Review of: The Greatest of All Time. Rush Limbaugh, Kathryn Adams Limbaugh, and David Limbaugh


As a youngster, Rush Limbaugh loved listening to the radio each morning. The grade schooler didn’t like school. He could see, however, that the fellow behind the microphone was having a blast, plus he didn’t have to go to class once the program ended.
Limbaugh, the son of a small-town Missouri attorney and Republican Party partisan, was hooked. In high school, he worked at the local radio station. Much to his father’s chagrin, he dropped out of college to take a job at a radio station in a Pittsburgh suburb.
Limbaugh wanted to do more than spin records and perform satire. Also as a youngster, he read William F. Buckley, Jr.’s syndicated column. Buckley also had a weekly syndicate, Firing Line, an award-winning television show. Limbaugh had his model. By the 1990s, the man was famous enough to sit in on a National Review editorial meeting at the Buckley manse on the Upper East Side. Limbaugh was so nervous that he had to walk around the block twice just to get his courage up.
The Greatest of All Time can be an embarrassing read. On page after page, transcripts have a grateful Limbaugh thanking listeners for their loyalty. Callers, in turn, hail Limbaugh as an inspiration for changing their lives for the better. Other than paeans to capitalism, American-style, the man said little of substance. Apparently, Limbaugh’s widow and the man’s younger brother are afraid that the broadcaster will be forgotten. And so, the book sings the greatness of Limbaugh.
Bombastic as it is, the book is for Limbaugh fans, of whom there are legion here on Long Island. Limbaugh’s impact can never be underestimated. The man clearly loved what he was doing. In the process, he literally saved AM radio from extinction. He spawned numerous imitators. Without Limbaugh, there wouldn’t be FOX News or for that matter, the equally partisan broadcasting in CNN and MSNBC. Social media can’t be placed on the man’s head.
Limbaugh was persistent. He went from job to job, working also in a promotional role for the Kansas City Royals. In 1984, he landed a job in Sacramento, CA. Right man, right place, right time. Ronald Reagan was cruising to re-election and the former Golden State was the birthplace of Reaganism. In 1988, Limbaugh secured a nationally-syndicated show based in New York.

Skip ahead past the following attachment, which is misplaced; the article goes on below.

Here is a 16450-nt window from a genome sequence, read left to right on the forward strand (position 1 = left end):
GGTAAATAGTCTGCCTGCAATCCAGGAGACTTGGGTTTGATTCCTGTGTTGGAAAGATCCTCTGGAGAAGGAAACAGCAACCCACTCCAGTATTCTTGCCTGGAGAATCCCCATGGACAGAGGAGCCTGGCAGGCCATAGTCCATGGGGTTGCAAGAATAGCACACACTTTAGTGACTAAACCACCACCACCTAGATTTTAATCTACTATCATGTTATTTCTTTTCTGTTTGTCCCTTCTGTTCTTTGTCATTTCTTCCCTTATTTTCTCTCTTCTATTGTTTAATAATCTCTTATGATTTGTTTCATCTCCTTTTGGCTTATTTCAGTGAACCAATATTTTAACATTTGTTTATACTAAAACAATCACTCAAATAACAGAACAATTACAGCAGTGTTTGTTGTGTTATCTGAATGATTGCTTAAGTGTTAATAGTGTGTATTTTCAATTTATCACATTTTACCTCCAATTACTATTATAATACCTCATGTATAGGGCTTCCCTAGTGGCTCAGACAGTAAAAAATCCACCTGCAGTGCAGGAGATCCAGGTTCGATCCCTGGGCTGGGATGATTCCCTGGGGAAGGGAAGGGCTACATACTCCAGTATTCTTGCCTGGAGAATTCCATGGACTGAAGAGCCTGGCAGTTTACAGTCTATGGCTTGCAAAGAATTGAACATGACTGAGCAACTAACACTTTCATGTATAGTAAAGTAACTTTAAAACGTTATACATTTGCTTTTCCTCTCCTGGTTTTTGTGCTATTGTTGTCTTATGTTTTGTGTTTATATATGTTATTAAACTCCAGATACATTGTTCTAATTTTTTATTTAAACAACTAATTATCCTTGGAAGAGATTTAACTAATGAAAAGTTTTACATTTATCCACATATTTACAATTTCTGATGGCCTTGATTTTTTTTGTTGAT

The real story, however, came in 1992. Limbaugh was an established star. That year, Pat Buchanan threw a scare into President George H.W. Bush’s re-election bid through a strong showing in the New Hampshire primary. Then came Ross Perot’s third party run. Following Buckley’s lead, Limbaugh issued a tactical endorsement of Buchanan’s run, while later praising Perot’s candidacy. The Bush people got wind of this. They urged the president to appear on Limbaugh’s program. Bush declined, deeming it un-presidential. It took a single day for the president to change his mind.
The Bushies invited Limbaugh to a night in the Lincoln Bedroom. That did it. The man excitedly called his parents in Missouri with the news. Limbaugh was now a committed Republican. In 1991, he had supported the Persian Gulf War. A decade later, he supported another Bush war against Iraq. On trade, he joined Newt Gingrich in supporting the NAFTA and GATT free trade deals. On immigration, he was equally conventional, saying “no” to illegal immigration, while boasting of the millions of people from all over the world who wanted to come to America.
Limbaugh could occasionally think for himself. He refused to join the “Never Trump” crowd, endorsing and then building a friendship with the 45th president. Too late. America had changed right under his nose without the man ever seeing it. The New York and California that voted for Richard Nixon and Ronald Reagan has disappeared, something Limbaugh, to the end, remained ignorant about. Before being a conservative or a Republican, the man was an entertainer, racking up as many AM stations to his standard as he could. On that score, an impressive success.

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